I thought about ordering the crab dip on my first visit to Tavern at the Park. I considered ordering the shoestring fries, briefly pondered the wedge salad and came close to asking for the chicken potpie. In the end, I opted for the salmon. And after all that deliberation? Turns out that trying to choose from a menu of contemporary American clichés isn’t inspiring predinner activity: By the time my order arrived, I had already lost my appetite.
I hadn’t planned on that happening, of course. In fact, I had arrived knowing that Tavern was adamantly serving American classics, a prospect that both appeals to my culinary patriotism and makes me hungry. But when I realized that, here, “American cuisine” has been reduced to the kind of ubiquitous items found at chain restaurants all over the country, I got a bad taste in my mouth. And if my sensibilities were offended, it’s only a smidgen of the insult tourists must feel. Chef John Hogan and his partners have gone on the record as saying that they designed Tavern’s menu with this demographic (the supposed visitors of Millennium Park) in mind, and it’s hard to decide which is more appalling: the assumption that these people have unsophisticated palates, or the fact that the restaurant clearly has no ambition beyond giving the people what they (allegedly) want.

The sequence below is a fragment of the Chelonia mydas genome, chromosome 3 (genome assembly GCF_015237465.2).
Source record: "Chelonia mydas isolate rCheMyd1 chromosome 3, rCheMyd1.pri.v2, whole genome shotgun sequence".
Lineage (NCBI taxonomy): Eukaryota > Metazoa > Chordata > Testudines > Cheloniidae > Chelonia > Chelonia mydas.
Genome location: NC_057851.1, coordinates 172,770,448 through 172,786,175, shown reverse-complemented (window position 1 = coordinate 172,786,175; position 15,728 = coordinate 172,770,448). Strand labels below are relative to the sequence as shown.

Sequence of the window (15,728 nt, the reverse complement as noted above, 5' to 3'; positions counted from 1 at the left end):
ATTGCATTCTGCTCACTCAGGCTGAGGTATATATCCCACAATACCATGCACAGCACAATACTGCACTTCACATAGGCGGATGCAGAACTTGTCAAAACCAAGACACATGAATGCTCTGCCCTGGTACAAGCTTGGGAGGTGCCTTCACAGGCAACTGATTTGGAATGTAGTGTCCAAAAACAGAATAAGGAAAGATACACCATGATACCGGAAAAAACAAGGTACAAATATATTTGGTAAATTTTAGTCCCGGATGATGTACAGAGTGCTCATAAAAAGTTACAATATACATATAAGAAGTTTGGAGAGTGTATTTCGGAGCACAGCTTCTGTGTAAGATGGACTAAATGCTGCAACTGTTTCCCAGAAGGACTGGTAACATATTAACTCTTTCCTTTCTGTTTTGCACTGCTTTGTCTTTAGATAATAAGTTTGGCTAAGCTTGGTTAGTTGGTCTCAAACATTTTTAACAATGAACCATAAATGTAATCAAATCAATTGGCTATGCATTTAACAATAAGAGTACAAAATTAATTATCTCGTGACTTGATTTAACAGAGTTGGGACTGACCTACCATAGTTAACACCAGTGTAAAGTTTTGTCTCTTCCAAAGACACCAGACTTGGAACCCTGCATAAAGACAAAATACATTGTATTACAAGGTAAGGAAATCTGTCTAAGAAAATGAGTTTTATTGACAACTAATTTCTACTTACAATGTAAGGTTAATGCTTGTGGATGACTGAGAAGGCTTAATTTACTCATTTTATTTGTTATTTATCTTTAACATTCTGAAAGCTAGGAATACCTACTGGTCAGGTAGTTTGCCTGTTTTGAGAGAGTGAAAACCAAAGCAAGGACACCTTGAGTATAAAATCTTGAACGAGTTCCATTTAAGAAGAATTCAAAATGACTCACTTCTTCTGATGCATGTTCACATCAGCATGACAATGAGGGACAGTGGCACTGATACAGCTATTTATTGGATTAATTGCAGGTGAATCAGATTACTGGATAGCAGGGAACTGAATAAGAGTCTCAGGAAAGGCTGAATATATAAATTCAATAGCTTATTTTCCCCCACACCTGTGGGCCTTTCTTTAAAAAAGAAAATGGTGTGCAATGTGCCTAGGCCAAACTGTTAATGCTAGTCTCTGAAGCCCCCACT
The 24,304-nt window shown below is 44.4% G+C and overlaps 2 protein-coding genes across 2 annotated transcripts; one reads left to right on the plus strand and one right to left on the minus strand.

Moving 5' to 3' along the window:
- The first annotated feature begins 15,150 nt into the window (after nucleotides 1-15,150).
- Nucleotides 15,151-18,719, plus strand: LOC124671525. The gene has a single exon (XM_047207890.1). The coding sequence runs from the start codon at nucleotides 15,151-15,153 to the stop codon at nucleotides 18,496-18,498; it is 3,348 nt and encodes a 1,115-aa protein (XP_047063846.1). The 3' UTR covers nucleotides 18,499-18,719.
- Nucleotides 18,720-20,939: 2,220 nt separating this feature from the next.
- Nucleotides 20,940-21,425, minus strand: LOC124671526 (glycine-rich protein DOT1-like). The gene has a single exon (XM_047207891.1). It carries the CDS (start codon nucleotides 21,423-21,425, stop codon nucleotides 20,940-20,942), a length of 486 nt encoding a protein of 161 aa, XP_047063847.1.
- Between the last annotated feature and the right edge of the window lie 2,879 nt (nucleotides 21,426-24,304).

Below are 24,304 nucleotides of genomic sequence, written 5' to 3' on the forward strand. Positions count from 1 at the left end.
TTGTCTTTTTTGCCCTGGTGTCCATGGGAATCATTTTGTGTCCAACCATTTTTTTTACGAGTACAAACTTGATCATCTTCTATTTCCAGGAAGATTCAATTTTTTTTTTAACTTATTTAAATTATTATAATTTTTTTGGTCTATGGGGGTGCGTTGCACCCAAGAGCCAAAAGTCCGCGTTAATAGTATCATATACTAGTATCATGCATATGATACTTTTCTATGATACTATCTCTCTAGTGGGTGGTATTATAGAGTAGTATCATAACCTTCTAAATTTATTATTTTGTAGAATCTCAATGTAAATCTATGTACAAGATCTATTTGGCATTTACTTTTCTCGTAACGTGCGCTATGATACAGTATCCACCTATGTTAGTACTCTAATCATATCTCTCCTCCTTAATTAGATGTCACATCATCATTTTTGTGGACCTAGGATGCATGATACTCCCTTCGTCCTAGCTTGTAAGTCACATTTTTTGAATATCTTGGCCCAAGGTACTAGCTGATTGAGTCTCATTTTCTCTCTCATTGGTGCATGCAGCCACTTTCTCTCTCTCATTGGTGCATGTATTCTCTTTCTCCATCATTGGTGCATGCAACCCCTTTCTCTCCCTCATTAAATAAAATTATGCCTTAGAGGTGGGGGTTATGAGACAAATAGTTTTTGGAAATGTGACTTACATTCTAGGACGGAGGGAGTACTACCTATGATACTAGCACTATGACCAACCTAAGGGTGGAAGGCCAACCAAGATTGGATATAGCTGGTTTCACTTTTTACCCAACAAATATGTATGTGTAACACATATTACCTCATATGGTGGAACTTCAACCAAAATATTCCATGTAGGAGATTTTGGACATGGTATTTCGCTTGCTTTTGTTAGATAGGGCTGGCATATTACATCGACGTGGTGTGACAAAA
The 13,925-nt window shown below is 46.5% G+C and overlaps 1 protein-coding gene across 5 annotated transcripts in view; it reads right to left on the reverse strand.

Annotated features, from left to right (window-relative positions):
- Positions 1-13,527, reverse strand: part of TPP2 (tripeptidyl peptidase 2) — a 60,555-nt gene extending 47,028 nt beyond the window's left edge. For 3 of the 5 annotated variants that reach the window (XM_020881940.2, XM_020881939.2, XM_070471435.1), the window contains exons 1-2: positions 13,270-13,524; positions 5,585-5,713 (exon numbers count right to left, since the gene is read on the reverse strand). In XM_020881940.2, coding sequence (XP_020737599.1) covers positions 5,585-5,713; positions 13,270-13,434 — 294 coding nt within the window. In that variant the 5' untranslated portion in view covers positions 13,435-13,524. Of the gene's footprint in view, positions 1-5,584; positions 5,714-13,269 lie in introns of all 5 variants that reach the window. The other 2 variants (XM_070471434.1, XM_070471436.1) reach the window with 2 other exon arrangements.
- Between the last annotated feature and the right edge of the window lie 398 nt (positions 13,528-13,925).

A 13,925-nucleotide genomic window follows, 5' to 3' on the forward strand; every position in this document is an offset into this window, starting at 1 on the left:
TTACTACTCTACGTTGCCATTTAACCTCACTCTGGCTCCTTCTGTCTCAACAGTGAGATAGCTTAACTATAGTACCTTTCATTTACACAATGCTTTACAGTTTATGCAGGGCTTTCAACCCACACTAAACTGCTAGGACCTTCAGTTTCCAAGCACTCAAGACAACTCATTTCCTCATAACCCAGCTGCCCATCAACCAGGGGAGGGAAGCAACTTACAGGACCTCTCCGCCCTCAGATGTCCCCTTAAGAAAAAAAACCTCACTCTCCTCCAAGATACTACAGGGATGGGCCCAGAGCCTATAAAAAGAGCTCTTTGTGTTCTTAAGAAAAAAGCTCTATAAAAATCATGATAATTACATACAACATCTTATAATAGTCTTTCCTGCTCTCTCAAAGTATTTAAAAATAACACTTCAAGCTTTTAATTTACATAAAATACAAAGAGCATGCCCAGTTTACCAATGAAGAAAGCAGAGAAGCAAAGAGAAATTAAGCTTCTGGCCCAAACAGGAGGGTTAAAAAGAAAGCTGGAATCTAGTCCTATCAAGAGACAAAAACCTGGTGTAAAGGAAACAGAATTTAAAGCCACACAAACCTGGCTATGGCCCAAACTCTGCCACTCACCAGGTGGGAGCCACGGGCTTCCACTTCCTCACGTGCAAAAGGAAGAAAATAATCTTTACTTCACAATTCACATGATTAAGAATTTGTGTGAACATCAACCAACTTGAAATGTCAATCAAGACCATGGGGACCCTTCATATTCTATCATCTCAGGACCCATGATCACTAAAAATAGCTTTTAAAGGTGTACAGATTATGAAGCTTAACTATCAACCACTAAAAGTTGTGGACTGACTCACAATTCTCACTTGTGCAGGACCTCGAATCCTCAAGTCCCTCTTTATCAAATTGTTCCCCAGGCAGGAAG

Hogan can do better than this. He does better than this nightly at Keefer’s, where he breathes life into the steakhouse model by instilling it with French flair. At Tavern, he throws in a classic French sauce here and there—a filet of salmon is topped with lemon beurre blanc that, unfortunately, suffocates the nuances of the fish. But mostly he sticks to ubiquitous items like sliders. Called “Tavern Teasers” on the menu, they’re not bad, particularly the pulled pork–and–coleslaw, (though a less sugary bun would have fared better). Of course, there’s also steak on the menu—a prime rib that arrived bloody-rare despite our request for medium-rare. And there’s pizza, which was soggy from the center to the crust.
I thought maybe this food would be better suited for lunch, when the bar isn’t set so high, and in some ways that’s true. A fish sandwich proved boring but otherwise inoffensive. Yet my expectations were not so low that the sirloin salad—a mass of shredded iceberg topped with a glistening hamburger patty— was acceptable.
Desserts seem to be one place where the chef gets a little more creative, but this playfulness quickly goes awry. The cookies-and-cream fondue (thin, Oreo-studded white chocolate) had no grip and quickly slid off whatever we dipped into it. It had no problem sticking to my mouth, however, where it left a greasy residue. I couldn’t finish even half of it, and as our server took it away, he consoled me: “This is America,” he said. “We don’t have to finish everything.”
The sheer entitlement implicit in his comment stunned me into silence. But had I been able to speak, I would have told him that not all American food has to be such a waste.